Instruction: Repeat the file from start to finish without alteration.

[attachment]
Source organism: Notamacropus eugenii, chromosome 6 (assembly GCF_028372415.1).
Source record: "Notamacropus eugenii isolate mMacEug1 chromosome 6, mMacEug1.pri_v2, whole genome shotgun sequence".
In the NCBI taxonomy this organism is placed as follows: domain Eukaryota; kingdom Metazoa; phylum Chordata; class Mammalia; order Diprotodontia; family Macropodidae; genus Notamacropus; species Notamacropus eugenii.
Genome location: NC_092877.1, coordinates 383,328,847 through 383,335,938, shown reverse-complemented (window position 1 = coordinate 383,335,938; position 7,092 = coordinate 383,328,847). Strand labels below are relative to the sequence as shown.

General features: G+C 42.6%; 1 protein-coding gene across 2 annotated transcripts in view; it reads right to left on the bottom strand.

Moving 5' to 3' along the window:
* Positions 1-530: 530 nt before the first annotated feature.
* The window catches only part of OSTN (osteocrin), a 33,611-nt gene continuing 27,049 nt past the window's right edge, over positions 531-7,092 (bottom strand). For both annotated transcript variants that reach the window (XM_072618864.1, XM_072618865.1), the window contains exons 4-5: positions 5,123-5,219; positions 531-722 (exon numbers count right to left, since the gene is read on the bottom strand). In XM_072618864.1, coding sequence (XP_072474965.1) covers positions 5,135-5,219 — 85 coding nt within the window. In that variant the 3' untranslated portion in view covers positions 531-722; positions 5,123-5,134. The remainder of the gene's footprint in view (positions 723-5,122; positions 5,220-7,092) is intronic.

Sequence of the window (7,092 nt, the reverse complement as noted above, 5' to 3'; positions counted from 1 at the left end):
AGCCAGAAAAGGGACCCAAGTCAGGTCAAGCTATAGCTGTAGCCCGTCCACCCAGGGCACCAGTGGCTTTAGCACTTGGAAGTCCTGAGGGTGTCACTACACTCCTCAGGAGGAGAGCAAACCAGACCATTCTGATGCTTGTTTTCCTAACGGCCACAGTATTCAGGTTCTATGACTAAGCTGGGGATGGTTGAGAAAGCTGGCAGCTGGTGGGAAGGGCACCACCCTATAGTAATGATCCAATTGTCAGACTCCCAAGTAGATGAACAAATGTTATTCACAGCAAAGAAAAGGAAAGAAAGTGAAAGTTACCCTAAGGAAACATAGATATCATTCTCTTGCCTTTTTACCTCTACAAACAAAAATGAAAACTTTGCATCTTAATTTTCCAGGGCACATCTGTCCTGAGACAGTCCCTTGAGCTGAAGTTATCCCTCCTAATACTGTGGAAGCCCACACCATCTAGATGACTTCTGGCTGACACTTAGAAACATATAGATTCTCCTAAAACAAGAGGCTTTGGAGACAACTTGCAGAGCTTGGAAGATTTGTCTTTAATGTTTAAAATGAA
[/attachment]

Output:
Source organism: Notamacropus eugenii, chromosome 6 (assembly GCF_028372415.1).
Source record: "Notamacropus eugenii isolate mMacEug1 chromosome 6, mMacEug1.pri_v2, whole genome shotgun sequence".
In the NCBI taxonomy this organism is placed as follows: domain Eukaryota; kingdom Metazoa; phylum Chordata; class Mammalia; order Diprotodontia; family Macropodidae; genus Notamacropus; species Notamacropus eugenii.
Genome location: NC_092877.1, coordinates 383,328,847 through 383,335,938, shown reverse-complemented (window position 1 = coordinate 383,335,938; position 7,092 = coordinate 383,328,847). Strand labels below are relative to the sequence as shown.

General features: G+C 42.6%; 1 protein-coding gene across 2 annotated transcripts in view; it reads right to left on the bottom strand.

Moving 5' to 3' along the window:
* Positions 1-530: 530 nt before the first annotated feature.
* The window catches only part of OSTN (osteocrin), a 33,611-nt gene continuing 27,049 nt past the window's right edge, over positions 531-7,092 (bottom strand). For both annotated transcript variants that reach the window (XM_072618864.1, XM_072618865.1), the window contains exons 4-5: positions 5,123-5,219; positions 531-722 (exon numbers count right to left, since the gene is read on the bottom strand). In XM_072618864.1, coding sequence (XP_072474965.1) covers positions 5,135-5,219 — 85 coding nt within the window. In that variant the 3' untranslated portion in view covers positions 531-722; positions 5,123-5,134. The remainder of the gene's footprint in view (positions 723-5,122; positions 5,220-7,092) is intronic.

Sequence of the window (7,092 nt, the reverse complement as noted above, 5' to 3'; positions counted from 1 at the left end):
AGCCAGAAAAGGGACCCAAGTCAGGTCAAGCTATAGCTGTAGCCCGTCCACCCAGGGCACCAGTGGCTTTAGCACTTGGAAGTCCTGAGGGTGTCACTACACTCCTCAGGAGGAGAGCAAACCAGACCATTCTGATGCTTGTTTTCCTAACGGCCACAGTATTCAGGTTCTATGACTAAGCTGGGGATGGTTGAGAAAGCTGGCAGCTGGTGGGAAGGGCACCACCCTATAGTAATGATCCAATTGTCAGACTCCCAAGTAGATGAACAAATGTTATTCACAGCAAAGAAAAGGAAAGAAAGTGAAAGTTACCCTAAGGAAACATAGATATCATTCTCTTGCCTTTTTACCTCTACAAACAAAAATGAAAACTTTGCATCTTAATTTTCCAGGGCACATCTGTCCTGAGACAGTCCCTTGAGCTGAAGTTATCCCTCCTAATACTGTGGAAGCCCACACCATCTAGATGACTTCTGGCTGACACTTAGAAACATATAGATTCTCCTAAAACAAGAGGCTTTGGAGACAACTTGCAGAGCTTGGAAGATTTGTCTTTAATGTTTAAAATGAA